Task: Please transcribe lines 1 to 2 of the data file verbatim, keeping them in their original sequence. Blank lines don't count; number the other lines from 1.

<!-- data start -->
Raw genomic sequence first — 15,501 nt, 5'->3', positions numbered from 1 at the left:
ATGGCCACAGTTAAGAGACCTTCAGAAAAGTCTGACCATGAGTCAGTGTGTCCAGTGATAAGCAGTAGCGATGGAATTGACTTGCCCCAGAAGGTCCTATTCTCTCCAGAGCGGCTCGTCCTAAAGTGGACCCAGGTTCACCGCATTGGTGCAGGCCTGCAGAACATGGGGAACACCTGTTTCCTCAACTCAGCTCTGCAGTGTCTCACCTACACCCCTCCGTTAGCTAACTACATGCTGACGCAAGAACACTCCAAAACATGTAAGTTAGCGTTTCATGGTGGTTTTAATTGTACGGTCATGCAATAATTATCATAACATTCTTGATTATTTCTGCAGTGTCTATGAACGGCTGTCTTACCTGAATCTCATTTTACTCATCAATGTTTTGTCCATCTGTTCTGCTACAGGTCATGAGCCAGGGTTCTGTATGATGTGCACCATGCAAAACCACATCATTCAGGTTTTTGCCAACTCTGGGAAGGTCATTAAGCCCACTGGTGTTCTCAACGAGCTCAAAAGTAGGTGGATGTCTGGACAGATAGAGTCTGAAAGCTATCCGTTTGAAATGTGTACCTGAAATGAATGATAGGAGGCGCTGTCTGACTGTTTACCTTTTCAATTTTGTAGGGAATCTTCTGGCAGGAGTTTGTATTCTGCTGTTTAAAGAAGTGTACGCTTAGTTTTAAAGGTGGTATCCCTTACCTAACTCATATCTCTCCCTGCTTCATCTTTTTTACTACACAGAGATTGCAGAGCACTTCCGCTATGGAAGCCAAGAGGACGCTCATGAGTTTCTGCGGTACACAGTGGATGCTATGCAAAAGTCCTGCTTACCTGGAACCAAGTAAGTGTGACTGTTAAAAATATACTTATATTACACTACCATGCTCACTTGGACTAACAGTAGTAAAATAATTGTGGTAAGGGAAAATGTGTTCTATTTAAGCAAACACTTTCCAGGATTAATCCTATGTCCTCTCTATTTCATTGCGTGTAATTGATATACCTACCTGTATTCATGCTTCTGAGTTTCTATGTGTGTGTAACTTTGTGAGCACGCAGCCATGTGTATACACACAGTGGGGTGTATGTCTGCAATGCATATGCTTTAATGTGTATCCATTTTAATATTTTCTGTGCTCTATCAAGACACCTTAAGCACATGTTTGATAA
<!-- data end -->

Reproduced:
Raw genomic sequence first — 15,501 nt, 5'->3', positions numbered from 1 at the left:
ATGGCCACAGTTAAGAGACCTTCAGAAAAGTCTGACCATGAGTCAGTGTGTCCAGTGATAAGCAGTAGCGATGGAATTGACTTGCCCCAGAAGGTCCTATTCTCTCCAGAGCGGCTCGTCCTAAAGTGGACCCAGGTTCACCGCATTGGTGCAGGCCTGCAGAACATGGGGAACACCTGTTTCCTCAACTCAGCTCTGCAGTGTCTCACCTACACCCCTCCGTTAGCTAACTACATGCTGACGCAAGAACACTCCAAAACATGTAAGTTAGCGTTTCATGGTGGTTTTAATTGTACGGTCATGCAATAATTATCATAACATTCTTGATTATTTCTGCAGTGTCTATGAACGGCTGTCTTACCTGAATCTCATTTTACTCATCAATGTTTTGTCCATCTGTTCTGCTACAGGTCATGAGCCAGGGTTCTGTATGATGTGCACCATGCAAAACCACATCATTCAGGTTTTTGCCAACTCTGGGAAGGTCATTAAGCCCACTGGTGTTCTCAACGAGCTCAAAAGTAGGTGGATGTCTGGACAGATAGAGTCTGAAAGCTATCCGTTTGAAATGTGTACCTGAAATGAATGATAGGAGGCGCTGTCTGACTGTTTACCTTTTCAATTTTGTAGGGAATCTTCTGGCAGGAGTTTGTATTCTGCTGTTTAAAGAAGTGTACGCTTAGTTTTAAAGGTGGTATCCCTTACCTAACTCATATCTCTCCCTGCTTCATCTTTTTTACTACACAGAGATTGCAGAGCACTTCCGCTATGGAAGCCAAGAGGACGCTCATGAGTTTCTGCGGTACACAGTGGATGCTATGCAAAAGTCCTGCTTACCTGGAACCAAGTAAGTGTGACTGTTAAAAATATACTTATATTACACTACCATGCTCACTTGGACTAACAGTAGTAAAATAATTGTGGTAAGGGAAAATGTGTTCTATTTAAGCAAACACTTTCCAGGATTAATCCTATGTCCTCTCTATTTCATTGCGTGTAATTGATATACCTACCTGTATTCATGCTTCTGAGTTTCTATGTGTGTGTAACTTTGTGAGCACGCAGCCATGTGTATACACACAGTGGGGTGTATGTCTGCAATGCATATGCTTTAATGTGTATCCATTTTAATATTTTCTGTGCTCTATCAAGACACCTTAAGCACATGTTTGATAA